With this end in view he laid down that everyone should sing the answers at Solemn High Masses. His Holiness declared that this was just a beginning. The momentum once given should not be stopped. And it was only logical that, as active participation at sung Masses consists of chant, so active participation at Low Masses would be realized by reciting the liturgical texts (Dom Gaspar Lefebvre, La vie spirituelle, December, 1921).

This active participation, which all too often is a subject of dispute and meets with refusal because it is badly understood, is neither a modernist innovation, nor one of those misguided ideas of the Liturgical Movement of this century, but is one of the most traditional forms of liturgical prayer. It has unfortunately died out in the course of the past few centuries due to a diminishing faith and on account of the repeated onslaughts of the Revolution.

Thanks to Dom Gueranger and to St. Pius X, devotion to the liturgy has been enkindled among the faithful, who had become isolated from the priest and the altar and concentrated too much on personal prayer, which had kept from them the wealth of graces which the Holy Ghost has stored in the age-old liturgical prayer of the Church.

While it is undeniable that the modernists have made an horrible abuse of this return movement towards the liturgy by introducing a reform which has ended up in the post-conciliar revolution, this fact does not justify the refusal and rejection of everything. A more active participation in the liturgy does not necessarily lead to the Novus Ordo Missae. That is simplifying things too much; for, between these two realities there is a substantial difference.

We must clarify however, that the Church has never wanted to impose categorically that this active participation be accomplished exclusively by chant, responses and position....:

The temperaments, characters and leanings of men are so varied and different, that not all can be governed and led in the same way with prayers, canticles and common acts. Moreover, the needs of souls and their tastes are not the same everywhere and do not always remain the same in each and everyone" (Pius XII).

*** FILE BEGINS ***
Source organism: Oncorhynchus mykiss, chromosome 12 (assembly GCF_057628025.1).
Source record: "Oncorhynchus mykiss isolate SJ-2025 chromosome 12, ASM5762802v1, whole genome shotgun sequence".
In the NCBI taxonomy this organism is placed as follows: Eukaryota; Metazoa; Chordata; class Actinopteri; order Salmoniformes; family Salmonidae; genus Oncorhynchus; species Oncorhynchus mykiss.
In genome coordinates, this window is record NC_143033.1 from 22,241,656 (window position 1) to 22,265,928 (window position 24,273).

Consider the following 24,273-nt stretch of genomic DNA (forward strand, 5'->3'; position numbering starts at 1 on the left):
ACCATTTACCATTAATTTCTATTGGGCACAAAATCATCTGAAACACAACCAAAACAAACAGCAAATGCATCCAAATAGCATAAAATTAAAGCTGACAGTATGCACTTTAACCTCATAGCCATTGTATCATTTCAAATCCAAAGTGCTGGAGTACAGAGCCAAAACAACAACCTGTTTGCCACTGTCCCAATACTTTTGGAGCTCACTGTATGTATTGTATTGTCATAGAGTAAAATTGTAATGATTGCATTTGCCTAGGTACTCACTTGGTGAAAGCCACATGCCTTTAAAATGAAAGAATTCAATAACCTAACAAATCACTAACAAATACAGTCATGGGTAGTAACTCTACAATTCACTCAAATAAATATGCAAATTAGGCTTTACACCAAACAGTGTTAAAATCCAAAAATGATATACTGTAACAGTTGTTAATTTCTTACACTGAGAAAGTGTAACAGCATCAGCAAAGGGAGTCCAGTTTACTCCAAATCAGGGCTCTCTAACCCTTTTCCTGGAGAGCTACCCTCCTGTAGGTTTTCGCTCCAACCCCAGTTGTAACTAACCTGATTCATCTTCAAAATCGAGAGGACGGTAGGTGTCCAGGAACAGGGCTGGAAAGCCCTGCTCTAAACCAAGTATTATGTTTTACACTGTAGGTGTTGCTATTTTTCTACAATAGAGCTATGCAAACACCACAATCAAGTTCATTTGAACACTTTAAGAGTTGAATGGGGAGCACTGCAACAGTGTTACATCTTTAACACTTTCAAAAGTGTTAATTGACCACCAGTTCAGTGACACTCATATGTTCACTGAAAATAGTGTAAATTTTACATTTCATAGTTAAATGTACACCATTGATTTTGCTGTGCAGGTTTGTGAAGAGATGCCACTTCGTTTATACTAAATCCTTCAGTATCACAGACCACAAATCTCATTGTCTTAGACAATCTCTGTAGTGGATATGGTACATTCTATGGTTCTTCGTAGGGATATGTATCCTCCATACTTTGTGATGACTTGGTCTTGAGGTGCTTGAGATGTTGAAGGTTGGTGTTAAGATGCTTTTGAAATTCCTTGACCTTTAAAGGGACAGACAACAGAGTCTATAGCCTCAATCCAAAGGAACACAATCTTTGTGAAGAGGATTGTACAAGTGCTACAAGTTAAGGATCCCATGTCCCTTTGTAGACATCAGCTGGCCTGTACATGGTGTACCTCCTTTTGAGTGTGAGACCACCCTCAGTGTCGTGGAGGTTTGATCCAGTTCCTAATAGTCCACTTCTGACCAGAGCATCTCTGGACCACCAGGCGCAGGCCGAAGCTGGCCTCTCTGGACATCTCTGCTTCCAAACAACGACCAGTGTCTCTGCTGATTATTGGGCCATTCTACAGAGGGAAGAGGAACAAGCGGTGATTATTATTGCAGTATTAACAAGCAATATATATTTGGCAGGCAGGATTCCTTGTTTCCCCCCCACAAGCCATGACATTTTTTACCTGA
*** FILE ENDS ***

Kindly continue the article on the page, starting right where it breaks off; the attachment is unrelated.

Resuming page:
Bishop de Castro Mayer reminds us in his pastoral Letter of 1953 about the problems of the modern-day apostolate, that:

[The Encyclical] Mediator Dei insists upon union with the intentions of Christ our Lord and that of the celebrant, and leaves it entirely up to the faithful how to realize this end... All exclusivity in this matter is reproachable."

It remains nevertheless true that the way preferred by the Church, and which is of itself most apt to effect this union, is the active participation in liturgical ceremonies:

Those ways to participate at the Holy Sacrifice are praiseworthy and recommendable when they carefully obey the precepts of the Church and the rules of the sacred rites."

St. Pius X used to say:

It is not a matter of saying one’s prayers at Mass, but of making the Mass one’s prayer."

The Church has always invited her children to join in her prayers, in her chants and in her life. A few quotations will sufficiently illustrate this:

I have shed many tears at the sound of hymns and canticles, and the sweet voices of the Church aroused in me a lively emotion! The chants reached my ears, the truth descended into my heart, and while it was so good to listen to these, pious sentiments started to glow in me and the tears to flow (St. Augustine, Confessions, IX, 6).

History is a witness to the fact that a great number of pagans converted and became civilized due to the singing of liturgical chants in the old basilicas, where the bishop, the clergy and the faithful sang alternately the divine praises. In these churches, the opponents of the Catholic Faith learned to know what the dogma of the Communion of Saints meant. The Emperor Valens, for instance, was overcome and fainted at the sight of the majesty wherewith St. Basil celebrated the divine mysteries; the heretics of Milan blamed St. Ambrose that the crowds were fascinated by the liturgical chants, and the same chants moved Augustine to adhere to faith in Christ. Later on in the Middle Ages, almost the whole town would form an enormous singing choir at religious events. The craftsmen, architects, sculptors and even scholars at this period drew their knowledge of things theological from the liturgy, and up till today their inspiration is marked out in their monuments (Pius XI, Divini Cultus, December 20, 1928).

Just how weak the faith has become may be seen from the fact that the faithful don’t seem to have the need anymore to use chant as the most lofty form and expression of their prayer (Dom Gueranger).

It is our most ardent desire that a real Christian spirit flourish and be dominant among the faithful. In order to obtain this, the church where the faithful gather must be kept holy and dignified before anything else. They come to acquire this spirit right at its primordial and indispensable source: the active participation with the holy mysteries and in the public and solemn prayer of the Church (St. Pius X, Feast of St. Cecilia, Nov. 22, 1903).